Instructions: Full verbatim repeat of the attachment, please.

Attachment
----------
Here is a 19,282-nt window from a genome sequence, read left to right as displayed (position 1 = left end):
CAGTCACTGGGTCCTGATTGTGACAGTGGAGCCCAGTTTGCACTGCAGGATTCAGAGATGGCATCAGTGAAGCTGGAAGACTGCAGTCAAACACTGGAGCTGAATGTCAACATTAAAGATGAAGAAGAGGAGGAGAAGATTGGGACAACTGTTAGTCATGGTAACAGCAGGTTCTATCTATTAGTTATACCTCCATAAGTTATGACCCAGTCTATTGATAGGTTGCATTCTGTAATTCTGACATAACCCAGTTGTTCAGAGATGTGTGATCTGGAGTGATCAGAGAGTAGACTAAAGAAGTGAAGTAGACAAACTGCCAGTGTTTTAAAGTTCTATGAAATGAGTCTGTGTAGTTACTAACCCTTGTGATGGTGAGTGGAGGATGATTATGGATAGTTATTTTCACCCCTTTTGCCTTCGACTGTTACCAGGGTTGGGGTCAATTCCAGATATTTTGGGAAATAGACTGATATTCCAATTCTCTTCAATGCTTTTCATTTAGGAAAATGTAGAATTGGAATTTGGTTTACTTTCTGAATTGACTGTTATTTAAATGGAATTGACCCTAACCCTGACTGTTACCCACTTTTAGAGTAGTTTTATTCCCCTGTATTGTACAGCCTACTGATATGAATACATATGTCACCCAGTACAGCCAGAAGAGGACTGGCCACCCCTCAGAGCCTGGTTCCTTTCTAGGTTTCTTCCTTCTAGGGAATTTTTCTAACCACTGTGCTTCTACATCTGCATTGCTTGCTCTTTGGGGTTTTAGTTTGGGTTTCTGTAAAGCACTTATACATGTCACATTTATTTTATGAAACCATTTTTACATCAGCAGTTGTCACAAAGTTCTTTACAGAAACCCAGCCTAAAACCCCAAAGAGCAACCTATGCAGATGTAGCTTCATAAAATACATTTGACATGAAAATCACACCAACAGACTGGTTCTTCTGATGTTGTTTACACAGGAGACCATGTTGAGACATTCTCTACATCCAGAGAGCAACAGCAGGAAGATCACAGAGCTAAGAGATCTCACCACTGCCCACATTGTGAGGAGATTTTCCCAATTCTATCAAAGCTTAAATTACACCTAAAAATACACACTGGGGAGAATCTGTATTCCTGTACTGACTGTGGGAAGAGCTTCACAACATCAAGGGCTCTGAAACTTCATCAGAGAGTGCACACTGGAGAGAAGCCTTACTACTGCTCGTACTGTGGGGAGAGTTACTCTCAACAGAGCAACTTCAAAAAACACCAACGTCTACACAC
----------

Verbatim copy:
Here is a 19,282-nt window from a genome sequence, read left to right as displayed (position 1 = left end):
CAGTCACTGGGTCCTGATTGTGACAGTGGAGCCCAGTTTGCACTGCAGGATTCAGAGATGGCATCAGTGAAGCTGGAAGACTGCAGTCAAACACTGGAGCTGAATGTCAACATTAAAGATGAAGAAGAGGAGGAGAAGATTGGGACAACTGTTAGTCATGGTAACAGCAGGTTCTATCTATTAGTTATACCTCCATAAGTTATGACCCAGTCTATTGATAGGTTGCATTCTGTAATTCTGACATAACCCAGTTGTTCAGAGATGTGTGATCTGGAGTGATCAGAGAGTAGACTAAAGAAGTGAAGTAGACAAACTGCCAGTGTTTTAAAGTTCTATGAAATGAGTCTGTGTAGTTACTAACCCTTGTGATGGTGAGTGGAGGATGATTATGGATAGTTATTTTCACCCCTTTTGCCTTCGACTGTTACCAGGGTTGGGGTCAATTCCAGATATTTTGGGAAATAGACTGATATTCCAATTCTCTTCAATGCTTTTCATTTAGGAAAATGTAGAATTGGAATTTGGTTTACTTTCTGAATTGACTGTTATTTAAATGGAATTGACCCTAACCCTGACTGTTACCCACTTTTAGAGTAGTTTTATTCCCCTGTATTGTACAGCCTACTGATATGAATACATATGTCACCCAGTACAGCCAGAAGAGGACTGGCCACCCCTCAGAGCCTGGTTCCTTTCTAGGTTTCTTCCTTCTAGGGAATTTTTCTAACCACTGTGCTTCTACATCTGCATTGCTTGCTCTTTGGGGTTTTAGTTTGGGTTTCTGTAAAGCACTTATACATGTCACATTTATTTTATGAAACCATTTTTACATCAGCAGTTGTCACAAAGTTCTTTACAGAAACCCAGCCTAAAACCCCAAAGAGCAACCTATGCAGATGTAGCTTCATAAAATACATTTGACATGAAAATCACACCAACAGACTGGTTCTTCTGATGTTGTTTACACAGGAGACCATGTTGAGACATTCTCTACATCCAGAGAGCAACAGCAGGAAGATCACAGAGCTAAGAGATCTCACCACTGCCCACATTGTGAGGAGATTTTCCCAATTCTATCAAAGCTTAAATTACACCTAAAAATACACACTGGGGAGAATCTGTATTCCTGTACTGACTGTGGGAAGAGCTTCACAACATCAAGGGCTCTGAAACTTCATCAGAGAGTGCACACTGGAGAGAAGCCTTACTACTGCTCGTACTGTGGGGAGAGTTACTCTCAACAGAGCAACTTCAAAAAACACCAACGTCTACACAC